In the Church of England, “Stir Up” Sunday occurs on the last Sunday of the Liturgical Year, or what we once called the last Sunday after Trinity. It was based on the first words of the Collect offered for that Sunday and comes from the Latin excita. On the occasion, people would sometimes bring spoons and pots to church. In England, it was also the traditional time to prepare your Christmas puddings, which were best consumed after sitting for a few weeks. Four weeks before Christmas was an appropriate time, and the Collect served as a mnemonic reminder to those who wished to stir up those Christmas treats.
Prior to the 1979 book of common prayer, the Episcopal Church followed this pattern. However, in reconciling our lectionary with liturgical reforms of the time, the Last Sunday after Trinity became what some call Christ the King Sunday, and the stirring opening phrase was incorporated, instead, in the Collect for the third Sunday in Advent. This meant that with the introduction of the “New” Prayerbook, “Stir Up” Sunday was now observed on the Third Sunday of Advent. Not an appropriate time to set your Christmas puddings. Either way, however, it is a fitting reminder for the Season of Advent, a time when we anticipate, with hopeful expectation, the coming of Christ.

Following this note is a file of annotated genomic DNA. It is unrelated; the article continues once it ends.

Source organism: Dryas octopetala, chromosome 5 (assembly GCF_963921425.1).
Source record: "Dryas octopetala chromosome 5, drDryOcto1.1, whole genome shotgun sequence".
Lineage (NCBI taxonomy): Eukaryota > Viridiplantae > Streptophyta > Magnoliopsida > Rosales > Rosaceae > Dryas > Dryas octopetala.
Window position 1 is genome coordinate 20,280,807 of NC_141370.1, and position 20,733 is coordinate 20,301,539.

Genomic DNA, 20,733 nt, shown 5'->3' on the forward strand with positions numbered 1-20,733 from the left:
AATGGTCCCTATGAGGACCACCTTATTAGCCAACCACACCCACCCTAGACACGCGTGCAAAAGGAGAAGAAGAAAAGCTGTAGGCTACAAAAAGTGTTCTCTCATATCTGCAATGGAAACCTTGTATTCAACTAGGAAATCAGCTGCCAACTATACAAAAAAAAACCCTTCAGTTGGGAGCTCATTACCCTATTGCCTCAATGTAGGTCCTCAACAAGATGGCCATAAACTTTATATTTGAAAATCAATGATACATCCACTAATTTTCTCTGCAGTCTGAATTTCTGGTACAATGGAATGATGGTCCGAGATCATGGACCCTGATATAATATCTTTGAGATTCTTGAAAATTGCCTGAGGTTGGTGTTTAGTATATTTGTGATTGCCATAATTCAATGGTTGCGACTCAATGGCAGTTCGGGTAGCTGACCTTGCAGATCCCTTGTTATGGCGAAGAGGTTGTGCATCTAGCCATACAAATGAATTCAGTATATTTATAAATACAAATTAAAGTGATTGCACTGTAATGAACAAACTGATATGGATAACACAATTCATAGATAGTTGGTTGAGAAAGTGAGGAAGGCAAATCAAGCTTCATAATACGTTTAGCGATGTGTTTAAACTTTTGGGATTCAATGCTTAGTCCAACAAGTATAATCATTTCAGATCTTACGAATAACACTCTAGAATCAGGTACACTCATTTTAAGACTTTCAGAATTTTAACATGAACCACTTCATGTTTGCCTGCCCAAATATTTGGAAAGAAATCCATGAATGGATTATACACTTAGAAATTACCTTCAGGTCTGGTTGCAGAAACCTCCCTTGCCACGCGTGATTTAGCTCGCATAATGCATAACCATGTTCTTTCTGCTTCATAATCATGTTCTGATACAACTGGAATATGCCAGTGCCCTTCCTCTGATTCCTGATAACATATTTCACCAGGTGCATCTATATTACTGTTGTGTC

For me, to be stirred up is to let go of the calm complacency that hinders my action. As a beer brewer hobbyist, to promote fermentation, you must stir in some oxygen before pouring the yeast into the wort. With a big wire whisk, I froth up the wort, stirring for at least a minute, providing the necessary oxygen for the yeast to do its work. Perhaps we, too, need to be frothed up so that we can attend to the work God has before us.
Stir up your power, O Lord, and with great might come among us; and, because we are sorely hindered by our sins, let your bountiful grace and mercy speedily help and deliver us; through Jesus Christ our Lord, to whom, with you and the Holy Spirit, be honor and glory, now and for ever. Amen.